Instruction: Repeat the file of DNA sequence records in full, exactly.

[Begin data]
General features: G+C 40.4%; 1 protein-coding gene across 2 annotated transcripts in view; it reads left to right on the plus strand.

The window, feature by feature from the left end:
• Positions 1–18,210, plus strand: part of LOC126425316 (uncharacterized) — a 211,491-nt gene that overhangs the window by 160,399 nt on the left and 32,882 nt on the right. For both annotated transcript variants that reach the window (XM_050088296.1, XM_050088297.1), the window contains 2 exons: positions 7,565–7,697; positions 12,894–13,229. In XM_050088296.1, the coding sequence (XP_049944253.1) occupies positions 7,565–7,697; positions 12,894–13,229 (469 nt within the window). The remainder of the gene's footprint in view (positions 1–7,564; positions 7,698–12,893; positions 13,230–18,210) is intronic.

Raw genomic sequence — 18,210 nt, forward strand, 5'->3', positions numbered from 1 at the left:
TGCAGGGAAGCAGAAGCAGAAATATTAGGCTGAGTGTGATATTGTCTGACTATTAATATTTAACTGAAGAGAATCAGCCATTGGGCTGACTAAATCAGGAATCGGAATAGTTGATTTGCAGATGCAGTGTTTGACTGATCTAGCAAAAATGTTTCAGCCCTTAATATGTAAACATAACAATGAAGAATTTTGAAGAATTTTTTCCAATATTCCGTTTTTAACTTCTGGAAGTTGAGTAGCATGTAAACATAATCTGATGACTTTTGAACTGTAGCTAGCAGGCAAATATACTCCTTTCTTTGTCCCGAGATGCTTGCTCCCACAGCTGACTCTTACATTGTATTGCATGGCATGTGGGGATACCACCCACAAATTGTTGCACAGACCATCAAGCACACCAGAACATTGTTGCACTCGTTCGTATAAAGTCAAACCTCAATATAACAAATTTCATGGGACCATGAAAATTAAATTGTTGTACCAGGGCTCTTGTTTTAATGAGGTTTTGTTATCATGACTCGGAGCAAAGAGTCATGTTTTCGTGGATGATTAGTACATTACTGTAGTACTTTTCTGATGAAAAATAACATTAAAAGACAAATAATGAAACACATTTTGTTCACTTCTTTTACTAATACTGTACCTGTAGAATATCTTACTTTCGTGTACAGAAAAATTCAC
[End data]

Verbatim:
General features: G+C 40.4%; 1 protein-coding gene across 2 annotated transcripts in view; it reads left to right on the plus strand.

The window, feature by feature from the left end:
• Positions 1–18,210, plus strand: part of LOC126425316 (uncharacterized) — a 211,491-nt gene that overhangs the window by 160,399 nt on the left and 32,882 nt on the right. For both annotated transcript variants that reach the window (XM_050088296.1, XM_050088297.1), the window contains 2 exons: positions 7,565–7,697; positions 12,894–13,229. In XM_050088296.1, the coding sequence (XP_049944253.1) occupies positions 7,565–7,697; positions 12,894–13,229 (469 nt within the window). The remainder of the gene's footprint in view (positions 1–7,564; positions 7,698–12,893; positions 13,230–18,210) is intronic.

Raw genomic sequence — 18,210 nt, forward strand, 5'->3', positions numbered from 1 at the left:
TGCAGGGAAGCAGAAGCAGAAATATTAGGCTGAGTGTGATATTGTCTGACTATTAATATTTAACTGAAGAGAATCAGCCATTGGGCTGACTAAATCAGGAATCGGAATAGTTGATTTGCAGATGCAGTGTTTGACTGATCTAGCAAAAATGTTTCAGCCCTTAATATGTAAACATAACAATGAAGAATTTTGAAGAATTTTTTCCAATATTCCGTTTTTAACTTCTGGAAGTTGAGTAGCATGTAAACATAATCTGATGACTTTTGAACTGTAGCTAGCAGGCAAATATACTCCTTTCTTTGTCCCGAGATGCTTGCTCCCACAGCTGACTCTTACATTGTATTGCATGGCATGTGGGGATACCACCCACAAATTGTTGCACAGACCATCAAGCACACCAGAACATTGTTGCACTCGTTCGTATAAAGTCAAACCTCAATATAACAAATTTCATGGGACCATGAAAATTAAATTGTTGTACCAGGGCTCTTGTTTTAATGAGGTTTTGTTATCATGACTCGGAGCAAAGAGTCATGTTTTCGTGGATGATTAGTACATTACTGTAGTACTTTTCTGATGAAAAATAACATTAAAAGACAAATAATGAAACACATTTTGTTCACTTCTTTTACTAATACTGTACCTGTAGAATATCTTACTTTCGTGTACAGAAAAATTCAC